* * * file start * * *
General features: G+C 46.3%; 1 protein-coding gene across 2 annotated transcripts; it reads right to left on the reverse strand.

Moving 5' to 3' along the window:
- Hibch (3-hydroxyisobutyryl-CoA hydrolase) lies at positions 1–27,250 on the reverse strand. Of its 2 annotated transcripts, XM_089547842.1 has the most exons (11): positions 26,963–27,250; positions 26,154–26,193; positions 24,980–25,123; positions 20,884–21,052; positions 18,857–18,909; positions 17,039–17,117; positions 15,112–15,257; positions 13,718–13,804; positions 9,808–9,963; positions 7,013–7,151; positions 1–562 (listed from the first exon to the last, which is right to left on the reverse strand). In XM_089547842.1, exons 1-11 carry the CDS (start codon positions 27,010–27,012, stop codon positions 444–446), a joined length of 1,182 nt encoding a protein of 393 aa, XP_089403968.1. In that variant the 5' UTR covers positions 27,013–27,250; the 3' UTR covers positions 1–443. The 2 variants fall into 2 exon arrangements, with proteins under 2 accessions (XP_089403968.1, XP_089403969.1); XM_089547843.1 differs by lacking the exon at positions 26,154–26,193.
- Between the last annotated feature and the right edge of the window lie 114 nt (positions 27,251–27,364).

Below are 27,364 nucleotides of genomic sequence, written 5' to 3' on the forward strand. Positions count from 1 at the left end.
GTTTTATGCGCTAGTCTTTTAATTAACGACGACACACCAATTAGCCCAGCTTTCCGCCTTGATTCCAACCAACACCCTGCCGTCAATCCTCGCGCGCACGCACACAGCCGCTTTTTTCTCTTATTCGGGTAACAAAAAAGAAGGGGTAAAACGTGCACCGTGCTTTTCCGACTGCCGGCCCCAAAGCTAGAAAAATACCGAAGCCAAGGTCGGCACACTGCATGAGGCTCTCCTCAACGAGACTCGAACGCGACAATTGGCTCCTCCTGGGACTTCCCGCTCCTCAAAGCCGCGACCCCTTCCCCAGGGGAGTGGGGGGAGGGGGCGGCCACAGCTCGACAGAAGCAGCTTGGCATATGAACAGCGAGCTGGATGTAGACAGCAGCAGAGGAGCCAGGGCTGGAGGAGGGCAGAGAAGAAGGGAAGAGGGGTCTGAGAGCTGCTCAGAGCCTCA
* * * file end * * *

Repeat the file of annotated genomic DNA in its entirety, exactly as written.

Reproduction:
General features: G+C 46.3%; 1 protein-coding gene across 2 annotated transcripts; it reads right to left on the reverse strand.

Moving 5' to 3' along the window:
- Hibch (3-hydroxyisobutyryl-CoA hydrolase) lies at positions 1–27,250 on the reverse strand. Of its 2 annotated transcripts, XM_089547842.1 has the most exons (11): positions 26,963–27,250; positions 26,154–26,193; positions 24,980–25,123; positions 20,884–21,052; positions 18,857–18,909; positions 17,039–17,117; positions 15,112–15,257; positions 13,718–13,804; positions 9,808–9,963; positions 7,013–7,151; positions 1–562 (listed from the first exon to the last, which is right to left on the reverse strand). In XM_089547842.1, exons 1-11 carry the CDS (start codon positions 27,010–27,012, stop codon positions 444–446), a joined length of 1,182 nt encoding a protein of 393 aa, XP_089403968.1. In that variant the 5' UTR covers positions 27,013–27,250; the 3' UTR covers positions 1–443. The 2 variants fall into 2 exon arrangements, with proteins under 2 accessions (XP_089403968.1, XP_089403969.1); XM_089547843.1 differs by lacking the exon at positions 26,154–26,193.
- Between the last annotated feature and the right edge of the window lie 114 nt (positions 27,251–27,364).

Below are 27,364 nucleotides of genomic sequence, written 5' to 3' on the forward strand. Positions count from 1 at the left end.
GTTTTATGCGCTAGTCTTTTAATTAACGACGACACACCAATTAGCCCAGCTTTCCGCCTTGATTCCAACCAACACCCTGCCGTCAATCCTCGCGCGCACGCACACAGCCGCTTTTTTCTCTTATTCGGGTAACAAAAAAGAAGGGGTAAAACGTGCACCGTGCTTTTCCGACTGCCGGCCCCAAAGCTAGAAAAATACCGAAGCCAAGGTCGGCACACTGCATGAGGCTCTCCTCAACGAGACTCGAACGCGACAATTGGCTCCTCCTGGGACTTCCCGCTCCTCAAAGCCGCGACCCCTTCCCCAGGGGAGTGGGGGGAGGGGGCGGCCACAGCTCGACAGAAGCAGCTTGGCATATGAACAGCGAGCTGGATGTAGACAGCAGCAGAGGAGCCAGGGCTGGAGGAGGGCAGAGAAGAAGGGAAGAGGGGTCTGAGAGCTGCTCAGAGCCTCA